Montealegre had similar luck. He was expelled from the ranks of the Liberal party, and will now be candidate for an alliance of liberal groups, which includes the old Conservative party. He is close behind Lewites in the opinion polls. Their combined potential support is more than 70%, which if translated into real votes would be sufficient in the national assembly to finish off the pact and to bury the two caudillos.

But neither Ortega nor Alemán will abandon the field without putting up a fight, and one conducted in their own brutal style. They threaten to bar both Lewites and Montealegre via accusations of embezzlement; to pursue this course they rely on the loyalty of the comptrollers to prepare the charges, that of the attorney-general to prosecute, that of the courts to pronounce sentence, and that of the supreme electoral council to declare the exclusion of Lewites and Montealegre as the final result of the whole operation.

Ortega plans to present himself as a candidate for the presidency for the fourth time. He believes that, with Alemán barred and with Herty Lewites and Eduardo Montealegre also blocked, he will be able to break his long chain of defeats and attain the presidency, with no opponents worth the trouble. The attempted prohibition of Lewites and Montealegre is the first step in the fraudulent caricature of democracy which Ortega seeks to make of the 2006 elections.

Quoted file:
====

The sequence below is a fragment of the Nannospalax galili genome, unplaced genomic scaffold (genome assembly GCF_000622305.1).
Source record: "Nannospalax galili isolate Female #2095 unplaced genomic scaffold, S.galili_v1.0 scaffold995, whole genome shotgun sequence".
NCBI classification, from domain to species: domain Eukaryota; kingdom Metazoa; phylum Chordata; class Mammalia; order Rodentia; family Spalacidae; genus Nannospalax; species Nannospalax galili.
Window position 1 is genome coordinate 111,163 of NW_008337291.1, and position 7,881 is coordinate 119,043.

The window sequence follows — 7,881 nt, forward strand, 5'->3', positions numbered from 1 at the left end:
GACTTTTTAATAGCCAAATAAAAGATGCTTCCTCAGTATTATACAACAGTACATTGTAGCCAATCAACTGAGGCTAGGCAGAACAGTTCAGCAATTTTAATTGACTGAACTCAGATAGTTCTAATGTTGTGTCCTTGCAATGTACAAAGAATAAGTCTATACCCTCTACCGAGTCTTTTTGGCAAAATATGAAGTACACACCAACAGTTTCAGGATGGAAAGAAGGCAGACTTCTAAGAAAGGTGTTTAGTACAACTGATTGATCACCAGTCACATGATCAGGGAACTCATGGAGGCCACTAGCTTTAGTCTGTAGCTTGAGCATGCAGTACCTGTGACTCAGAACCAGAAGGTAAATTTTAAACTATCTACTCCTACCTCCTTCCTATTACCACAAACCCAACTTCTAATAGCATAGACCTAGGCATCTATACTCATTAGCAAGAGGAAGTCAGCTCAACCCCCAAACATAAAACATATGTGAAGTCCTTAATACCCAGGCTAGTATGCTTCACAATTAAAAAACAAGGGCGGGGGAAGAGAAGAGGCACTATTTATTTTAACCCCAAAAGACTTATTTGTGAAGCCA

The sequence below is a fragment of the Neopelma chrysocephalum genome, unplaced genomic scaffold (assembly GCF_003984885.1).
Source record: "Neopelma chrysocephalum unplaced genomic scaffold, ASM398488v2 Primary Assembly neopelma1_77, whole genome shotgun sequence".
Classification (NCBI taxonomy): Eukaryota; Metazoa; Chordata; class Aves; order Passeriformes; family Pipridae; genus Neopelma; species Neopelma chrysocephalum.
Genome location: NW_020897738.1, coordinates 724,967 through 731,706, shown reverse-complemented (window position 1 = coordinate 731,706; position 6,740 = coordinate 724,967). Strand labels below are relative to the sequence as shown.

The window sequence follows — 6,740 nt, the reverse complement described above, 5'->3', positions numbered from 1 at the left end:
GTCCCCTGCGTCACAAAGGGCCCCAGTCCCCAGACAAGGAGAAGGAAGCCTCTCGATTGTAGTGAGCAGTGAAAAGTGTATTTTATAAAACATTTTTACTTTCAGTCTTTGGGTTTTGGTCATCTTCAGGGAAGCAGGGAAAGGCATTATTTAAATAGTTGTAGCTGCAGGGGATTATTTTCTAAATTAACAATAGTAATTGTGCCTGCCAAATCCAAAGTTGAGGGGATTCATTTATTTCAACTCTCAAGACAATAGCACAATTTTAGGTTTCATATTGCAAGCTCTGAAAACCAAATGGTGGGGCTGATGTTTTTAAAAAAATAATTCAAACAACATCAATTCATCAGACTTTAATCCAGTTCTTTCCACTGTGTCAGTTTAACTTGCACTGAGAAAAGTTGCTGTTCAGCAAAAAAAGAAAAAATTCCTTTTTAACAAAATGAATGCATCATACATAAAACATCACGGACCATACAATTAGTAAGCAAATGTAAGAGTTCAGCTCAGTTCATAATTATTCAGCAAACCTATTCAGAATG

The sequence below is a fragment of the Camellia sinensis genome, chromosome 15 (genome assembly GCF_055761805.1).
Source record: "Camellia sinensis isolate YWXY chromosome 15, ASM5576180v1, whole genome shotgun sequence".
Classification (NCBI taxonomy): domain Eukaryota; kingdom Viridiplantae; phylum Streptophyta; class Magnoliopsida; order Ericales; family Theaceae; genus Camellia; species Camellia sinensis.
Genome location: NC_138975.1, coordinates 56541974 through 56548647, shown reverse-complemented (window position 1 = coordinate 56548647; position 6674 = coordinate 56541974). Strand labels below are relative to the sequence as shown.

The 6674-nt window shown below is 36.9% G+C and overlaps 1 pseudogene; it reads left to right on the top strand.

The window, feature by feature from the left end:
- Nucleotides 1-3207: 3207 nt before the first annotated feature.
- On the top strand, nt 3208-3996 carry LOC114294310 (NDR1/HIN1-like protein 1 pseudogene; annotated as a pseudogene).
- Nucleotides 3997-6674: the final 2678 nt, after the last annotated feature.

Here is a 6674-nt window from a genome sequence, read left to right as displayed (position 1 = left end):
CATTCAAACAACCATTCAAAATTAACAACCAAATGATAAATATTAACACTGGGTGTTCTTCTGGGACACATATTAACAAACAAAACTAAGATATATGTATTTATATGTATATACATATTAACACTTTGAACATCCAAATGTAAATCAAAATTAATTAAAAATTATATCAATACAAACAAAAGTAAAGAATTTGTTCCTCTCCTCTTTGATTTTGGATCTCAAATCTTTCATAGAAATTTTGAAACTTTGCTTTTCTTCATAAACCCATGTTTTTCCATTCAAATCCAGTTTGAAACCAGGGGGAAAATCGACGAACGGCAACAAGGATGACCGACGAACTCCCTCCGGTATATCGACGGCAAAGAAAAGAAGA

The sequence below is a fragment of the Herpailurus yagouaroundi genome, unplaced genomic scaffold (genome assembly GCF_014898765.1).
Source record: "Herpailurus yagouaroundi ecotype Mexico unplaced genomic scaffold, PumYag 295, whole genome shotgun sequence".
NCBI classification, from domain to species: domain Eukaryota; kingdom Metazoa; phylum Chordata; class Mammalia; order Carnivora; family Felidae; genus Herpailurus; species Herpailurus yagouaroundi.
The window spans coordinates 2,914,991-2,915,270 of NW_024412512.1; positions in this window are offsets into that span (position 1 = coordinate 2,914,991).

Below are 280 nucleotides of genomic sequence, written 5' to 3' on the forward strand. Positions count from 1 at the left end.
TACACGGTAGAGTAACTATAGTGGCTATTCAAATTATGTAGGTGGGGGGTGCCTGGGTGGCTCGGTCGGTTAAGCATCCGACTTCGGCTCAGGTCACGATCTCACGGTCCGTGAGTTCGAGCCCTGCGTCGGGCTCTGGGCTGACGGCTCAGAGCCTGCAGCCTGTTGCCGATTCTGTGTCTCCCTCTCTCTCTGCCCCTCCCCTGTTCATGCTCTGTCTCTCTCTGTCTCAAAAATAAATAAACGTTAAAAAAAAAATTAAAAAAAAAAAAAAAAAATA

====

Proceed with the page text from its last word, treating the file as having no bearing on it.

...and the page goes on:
And this is what must be avoided. Nicaragua’s great opportunity is this time to vote freely to put an end to the 2000 pact. But this can only be achieved through an electoral process under the close scrutiny of the international community: a scrutiny that must start now, in order to avoid any candidate being prevented from running. To ensure that the ballots are properly counted at the hour of the vote will be useless if those who have the greatest chance of winning are put out of the running by an undemocratic manoeuvre. This would only mean that the pact would be prolonged and that Nicaragua would recede ever further into illegality and corruption.

This is the time to save democracy in Nicaragua, a democracy that right now has been kidnapped.

This article was translated from Spanish by Charlie Devereux